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November 5, 2012 at 4:05 PM
Update: After allegedly killing Afghan civilians in a first village, Staff Sgt. Robert Bales came back to his combat outpost. At around 2 a.m., he flipped on the light switch in the quarters of some other soldiers and began talking about what he had done and where he was headed, according to the testimony of Sgt. Jason McClaughlin.
Bales said he had killed some military-age males, McClaughlin testified. Then, Bales drew up close and asked McLaughlin to smell his gun. “His weapon was right in front of my face,” said McLaughlin.
McLaughlin said he reacted with disbelief.
Bales left McLaughlin’s quarters but soon returned, according to the testimony. This time, Bales said he was heading to a second village, and would be back by around 5 a.m. “Then he takes my hands, and says ‘take care of my kids,’” recalled McLaughlin.
“And, I’m like , ‘no, Bob, take of your own kids.’ ”
After Bales left, McLaughlin said, he drifted back off to sleep, then woke shortly before 3 a.m. to take a scheduled turn at guard duty. When he got to the guard post, McLaughlin said, another soldier reported hearing gun shots outside the outpost during his time on watch.
About five minutes later, Afghan soldiers arrived with an interpreter. They told told him about a soldier who had come back to the base, and then left.
McLaughlin said he then recalled his earlier conversation with Bales, and feared the sergeant might be that soldier.
“I ran to see if Staff Sgt. Bales was in his room,” McLaughlin testified.
He found the door open, and the light on.
“Staff Sgt. Bales wasn’t there,” McLaughlin testified.
Update: Cpl. David Godwin, a 3rd Brigade soldier, testified that he was one of the first to meet Staff Sgt. Robert Bales outside the base gate when Bales returned from what prosecutors allege was a killing spree in an Afghan village.
Godwin described Bales’ demeanor as “kind of like he got his hand caught in the cookie jar. ” Godwin also quoted Bales as saying: “I thought I was doing the right thing. I thought I was doing the right thing.”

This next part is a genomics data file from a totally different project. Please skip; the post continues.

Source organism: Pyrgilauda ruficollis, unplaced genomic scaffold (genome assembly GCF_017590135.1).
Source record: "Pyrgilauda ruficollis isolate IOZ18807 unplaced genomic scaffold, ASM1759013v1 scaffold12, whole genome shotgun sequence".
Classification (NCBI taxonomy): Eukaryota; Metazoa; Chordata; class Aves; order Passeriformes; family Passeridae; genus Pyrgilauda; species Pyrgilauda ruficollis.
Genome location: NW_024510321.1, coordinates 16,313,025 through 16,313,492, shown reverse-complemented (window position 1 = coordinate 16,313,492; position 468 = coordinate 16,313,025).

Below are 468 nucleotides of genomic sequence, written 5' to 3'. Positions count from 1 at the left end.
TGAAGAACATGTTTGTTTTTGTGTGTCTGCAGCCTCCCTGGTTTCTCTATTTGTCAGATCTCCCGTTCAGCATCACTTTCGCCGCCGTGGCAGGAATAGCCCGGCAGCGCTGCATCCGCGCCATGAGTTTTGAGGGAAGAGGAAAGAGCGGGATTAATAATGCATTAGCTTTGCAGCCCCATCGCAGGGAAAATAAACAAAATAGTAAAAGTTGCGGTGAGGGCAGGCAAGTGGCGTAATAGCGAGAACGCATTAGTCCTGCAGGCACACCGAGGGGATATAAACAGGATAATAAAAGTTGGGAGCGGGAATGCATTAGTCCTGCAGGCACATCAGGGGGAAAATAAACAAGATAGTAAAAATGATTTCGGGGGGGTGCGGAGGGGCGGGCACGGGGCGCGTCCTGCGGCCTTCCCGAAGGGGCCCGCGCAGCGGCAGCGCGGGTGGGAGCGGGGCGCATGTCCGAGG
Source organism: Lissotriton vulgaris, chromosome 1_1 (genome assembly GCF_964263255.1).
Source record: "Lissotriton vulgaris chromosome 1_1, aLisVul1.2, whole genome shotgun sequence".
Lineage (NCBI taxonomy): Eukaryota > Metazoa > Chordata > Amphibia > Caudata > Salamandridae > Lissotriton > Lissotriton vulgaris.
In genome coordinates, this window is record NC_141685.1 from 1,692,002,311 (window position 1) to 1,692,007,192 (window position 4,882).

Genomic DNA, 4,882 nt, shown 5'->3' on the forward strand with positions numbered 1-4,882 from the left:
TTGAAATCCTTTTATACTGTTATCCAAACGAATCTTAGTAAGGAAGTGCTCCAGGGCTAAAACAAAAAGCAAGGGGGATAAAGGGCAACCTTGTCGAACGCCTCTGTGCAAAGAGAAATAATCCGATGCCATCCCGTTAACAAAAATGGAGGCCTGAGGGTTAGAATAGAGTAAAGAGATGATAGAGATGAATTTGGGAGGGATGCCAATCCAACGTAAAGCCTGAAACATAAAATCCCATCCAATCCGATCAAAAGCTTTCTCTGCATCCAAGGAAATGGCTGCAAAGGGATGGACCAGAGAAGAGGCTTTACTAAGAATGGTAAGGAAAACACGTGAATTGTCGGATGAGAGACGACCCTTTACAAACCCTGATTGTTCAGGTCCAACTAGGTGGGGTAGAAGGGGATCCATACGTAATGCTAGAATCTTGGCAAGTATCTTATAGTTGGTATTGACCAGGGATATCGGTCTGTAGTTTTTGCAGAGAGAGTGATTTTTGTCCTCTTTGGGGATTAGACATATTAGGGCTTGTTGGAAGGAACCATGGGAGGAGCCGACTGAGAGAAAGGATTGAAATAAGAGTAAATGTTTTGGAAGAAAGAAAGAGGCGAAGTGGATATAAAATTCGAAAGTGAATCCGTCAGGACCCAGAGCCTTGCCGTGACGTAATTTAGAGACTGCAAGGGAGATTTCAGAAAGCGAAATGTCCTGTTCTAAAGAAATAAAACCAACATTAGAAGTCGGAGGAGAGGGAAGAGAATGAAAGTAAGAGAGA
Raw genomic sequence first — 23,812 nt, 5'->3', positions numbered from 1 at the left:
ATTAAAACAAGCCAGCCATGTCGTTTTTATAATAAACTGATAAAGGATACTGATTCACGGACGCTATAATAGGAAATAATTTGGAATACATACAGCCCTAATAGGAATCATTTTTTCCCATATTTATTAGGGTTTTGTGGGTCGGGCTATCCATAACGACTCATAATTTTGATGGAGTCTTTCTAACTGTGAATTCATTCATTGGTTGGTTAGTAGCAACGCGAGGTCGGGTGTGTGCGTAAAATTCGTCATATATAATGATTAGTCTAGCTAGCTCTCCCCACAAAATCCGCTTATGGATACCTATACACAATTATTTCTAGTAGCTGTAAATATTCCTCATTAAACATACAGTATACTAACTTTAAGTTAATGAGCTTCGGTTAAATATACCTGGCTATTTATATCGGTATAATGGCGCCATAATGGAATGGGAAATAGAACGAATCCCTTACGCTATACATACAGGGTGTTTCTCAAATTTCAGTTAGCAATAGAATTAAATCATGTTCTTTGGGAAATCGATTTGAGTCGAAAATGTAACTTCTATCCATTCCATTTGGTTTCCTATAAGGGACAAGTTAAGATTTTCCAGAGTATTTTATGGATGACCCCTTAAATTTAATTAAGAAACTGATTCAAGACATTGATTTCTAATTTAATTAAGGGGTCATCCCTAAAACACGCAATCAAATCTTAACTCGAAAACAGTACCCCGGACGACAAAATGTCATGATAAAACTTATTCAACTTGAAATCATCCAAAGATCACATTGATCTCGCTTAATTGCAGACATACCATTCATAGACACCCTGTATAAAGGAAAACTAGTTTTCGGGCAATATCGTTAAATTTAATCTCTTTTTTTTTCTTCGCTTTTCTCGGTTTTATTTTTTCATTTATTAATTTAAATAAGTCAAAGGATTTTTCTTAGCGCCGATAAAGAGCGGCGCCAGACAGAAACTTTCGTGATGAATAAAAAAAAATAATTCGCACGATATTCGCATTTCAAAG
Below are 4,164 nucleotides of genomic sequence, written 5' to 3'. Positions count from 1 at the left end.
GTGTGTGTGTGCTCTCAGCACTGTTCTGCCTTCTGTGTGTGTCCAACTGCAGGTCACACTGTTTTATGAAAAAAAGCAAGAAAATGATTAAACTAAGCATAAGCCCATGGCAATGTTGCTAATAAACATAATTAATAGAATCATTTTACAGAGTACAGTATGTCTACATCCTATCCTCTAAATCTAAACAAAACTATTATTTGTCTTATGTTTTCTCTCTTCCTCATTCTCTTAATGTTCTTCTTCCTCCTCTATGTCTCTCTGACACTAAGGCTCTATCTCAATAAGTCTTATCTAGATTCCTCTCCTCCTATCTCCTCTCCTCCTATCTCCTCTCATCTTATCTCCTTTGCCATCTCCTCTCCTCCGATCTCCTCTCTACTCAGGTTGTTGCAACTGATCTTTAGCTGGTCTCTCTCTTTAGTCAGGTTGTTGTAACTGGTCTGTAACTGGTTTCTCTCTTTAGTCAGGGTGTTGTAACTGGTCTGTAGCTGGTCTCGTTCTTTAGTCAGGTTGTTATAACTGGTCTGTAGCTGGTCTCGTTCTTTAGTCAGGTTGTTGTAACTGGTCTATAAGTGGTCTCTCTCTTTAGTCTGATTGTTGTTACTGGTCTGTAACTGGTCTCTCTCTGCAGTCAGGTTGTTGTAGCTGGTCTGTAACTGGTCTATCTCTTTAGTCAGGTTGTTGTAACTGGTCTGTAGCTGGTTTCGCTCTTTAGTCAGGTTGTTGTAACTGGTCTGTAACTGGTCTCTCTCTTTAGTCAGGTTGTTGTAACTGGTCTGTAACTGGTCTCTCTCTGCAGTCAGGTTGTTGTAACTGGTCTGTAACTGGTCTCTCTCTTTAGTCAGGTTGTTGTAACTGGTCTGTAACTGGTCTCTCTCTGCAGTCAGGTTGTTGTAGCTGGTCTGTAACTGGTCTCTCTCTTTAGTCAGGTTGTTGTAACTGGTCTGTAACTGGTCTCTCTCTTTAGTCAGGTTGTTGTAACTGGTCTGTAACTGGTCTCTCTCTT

Godwin said Bale’s response “… was kind of surreal. I kind of thought that Bob (Bales) thought … he was doing this to better us.”
Godwin served under Bales and was one of the soldiers who had been drinking with him on March 10, the night before the killings. Godwin testified that Bales and a third soldier had the equivalent of one or two shots of whiskey and that they were not seriously impaired or slurring their words.
While they drank, Godwin said, they watched the 2004 movie “Man on Fire,” which stars Denzel Washington in a thriller involving a former CIA operative turned bodyguard who goes on a killing rampage after a child is abducted.
After they finished drinking, Godwin said he accompanied Bales to his quarters, and thought that he was going to go to bed.
Somewhere between 2 a.m. and 3 a.m. the next morning , Godwin was woken up by another soldier. He and another soldier went outside the gate of the outpost and called for Bales. Sometime before 5 a.m,, Godwin said he saw Bales walking down a road that led to the base.
The hearing for Staff Sgt. Robert Bales opened Monday morning with the Army prosecutor offering a chilling summary of the events of March 11, when Bales allegedly murdered 16 Afghan villagers, mostly women and children.
Lt. Col. Joseph Morse said that testimony at the pretrial hearing at Joint Base Lewis-McChord will show that Bales was deliberate, methodical and “lucid and coherent” as he went on a killing spree during a five-hour period. Bales, a Lewis-McChord infantryman who was assisting a Special Forces unit, returned to a small base in the Kandahar District of Afghanistan shortly before 5 a.m., according to the prosecutor.
Prior to leaving the base, Bales had been drinking Jack Daniels and Diet Pepsi with other soldiers and had a conversation with a Special Forces soldier expressing his concerns that the unit had not responded forcefully enough to an IED attack.
According to the timeline laid out by the prosecutor, Bales first walked some 600 meters north to murder civilians in one village. Then, he returned to the base and even told one soldier that “I just shot some people.” But that soldier thought Bales was kidding, and did not act to restrain him.
Then Bales exited the the base a second time, and finished off the shootings, according to the prosecutor.
A video surveillance camera from a helium balloon captured images of Bales, with a cape across his shoulder, approaching the base and being apprehended.
Morse said Bales appeared surprised by his detention.
His first reaction was, “Are you (expletive) kidding me,” Morse said. According to the prosecutor, Bales also asked a Special Forces soldier, “Did you rat me out?”
Morse says that Bales repeatedly confessed to the murders after his return to the base. The prosecutor said Bales did not show remorse but did fear that his actions might have let down the Special Forces unit he was assigned to in Afghanistan.
Morse said the evidence against Bales also includes a DNA match of blood from one of the female victims on the boots, pants and underwear worn by Bales.
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